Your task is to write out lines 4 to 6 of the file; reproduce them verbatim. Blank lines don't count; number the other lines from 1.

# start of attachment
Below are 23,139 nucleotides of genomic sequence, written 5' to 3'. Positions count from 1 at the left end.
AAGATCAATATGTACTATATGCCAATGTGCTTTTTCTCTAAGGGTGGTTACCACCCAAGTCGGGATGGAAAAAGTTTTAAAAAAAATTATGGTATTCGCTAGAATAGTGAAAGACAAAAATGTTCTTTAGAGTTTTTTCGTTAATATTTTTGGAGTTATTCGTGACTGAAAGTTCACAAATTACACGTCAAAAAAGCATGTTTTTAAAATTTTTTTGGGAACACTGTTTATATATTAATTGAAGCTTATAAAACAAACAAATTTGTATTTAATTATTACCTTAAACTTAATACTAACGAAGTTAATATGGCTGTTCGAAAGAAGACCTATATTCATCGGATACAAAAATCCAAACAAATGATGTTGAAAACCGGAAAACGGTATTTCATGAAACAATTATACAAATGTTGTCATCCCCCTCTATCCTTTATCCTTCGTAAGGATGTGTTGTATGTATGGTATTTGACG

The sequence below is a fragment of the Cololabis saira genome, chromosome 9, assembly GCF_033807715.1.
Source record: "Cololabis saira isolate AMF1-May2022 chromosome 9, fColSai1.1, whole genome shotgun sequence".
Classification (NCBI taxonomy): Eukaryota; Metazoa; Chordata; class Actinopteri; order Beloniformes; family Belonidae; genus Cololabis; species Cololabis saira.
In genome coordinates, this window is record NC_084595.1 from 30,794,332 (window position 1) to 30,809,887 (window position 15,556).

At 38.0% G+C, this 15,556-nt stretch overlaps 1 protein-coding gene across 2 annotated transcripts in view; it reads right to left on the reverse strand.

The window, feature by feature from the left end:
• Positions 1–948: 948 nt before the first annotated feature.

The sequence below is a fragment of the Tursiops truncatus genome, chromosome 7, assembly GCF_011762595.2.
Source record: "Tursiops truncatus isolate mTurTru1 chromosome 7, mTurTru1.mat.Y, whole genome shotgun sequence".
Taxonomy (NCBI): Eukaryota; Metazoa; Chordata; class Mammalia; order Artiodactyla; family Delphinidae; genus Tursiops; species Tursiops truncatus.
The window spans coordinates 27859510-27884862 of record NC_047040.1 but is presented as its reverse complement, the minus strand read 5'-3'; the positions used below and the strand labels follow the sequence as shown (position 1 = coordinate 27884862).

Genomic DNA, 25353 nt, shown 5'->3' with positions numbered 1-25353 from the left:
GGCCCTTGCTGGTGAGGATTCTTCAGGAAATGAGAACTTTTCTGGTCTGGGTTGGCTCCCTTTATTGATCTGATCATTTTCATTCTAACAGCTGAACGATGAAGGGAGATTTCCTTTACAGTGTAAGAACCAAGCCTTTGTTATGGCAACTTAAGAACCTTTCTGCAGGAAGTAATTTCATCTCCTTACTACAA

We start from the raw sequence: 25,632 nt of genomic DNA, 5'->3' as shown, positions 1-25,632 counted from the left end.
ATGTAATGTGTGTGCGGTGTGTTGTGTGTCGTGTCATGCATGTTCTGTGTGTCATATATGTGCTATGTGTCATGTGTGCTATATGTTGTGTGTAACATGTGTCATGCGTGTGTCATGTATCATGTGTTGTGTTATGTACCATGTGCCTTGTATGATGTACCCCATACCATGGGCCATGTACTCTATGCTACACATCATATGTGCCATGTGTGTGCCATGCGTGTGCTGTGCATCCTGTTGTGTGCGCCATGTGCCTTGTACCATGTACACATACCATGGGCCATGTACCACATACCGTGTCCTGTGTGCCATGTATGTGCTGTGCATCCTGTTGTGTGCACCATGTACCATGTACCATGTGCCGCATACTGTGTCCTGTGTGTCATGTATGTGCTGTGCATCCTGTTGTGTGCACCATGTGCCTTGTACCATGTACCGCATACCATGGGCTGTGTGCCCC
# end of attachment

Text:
Source record: "Cololabis saira isolate AMF1-May2022 chromosome 9, fColSai1.1, whole genome shotgun sequence".
Classification (NCBI taxonomy): Eukaryota; Metazoa; Chordata; class Actinopteri; order Beloniformes; family Belonidae; genus Cololabis; species Cololabis saira.
In genome coordinates, this window is record NC_084595.1 from 30,794,332 (window position 1) to 30,809,887 (window position 15,556).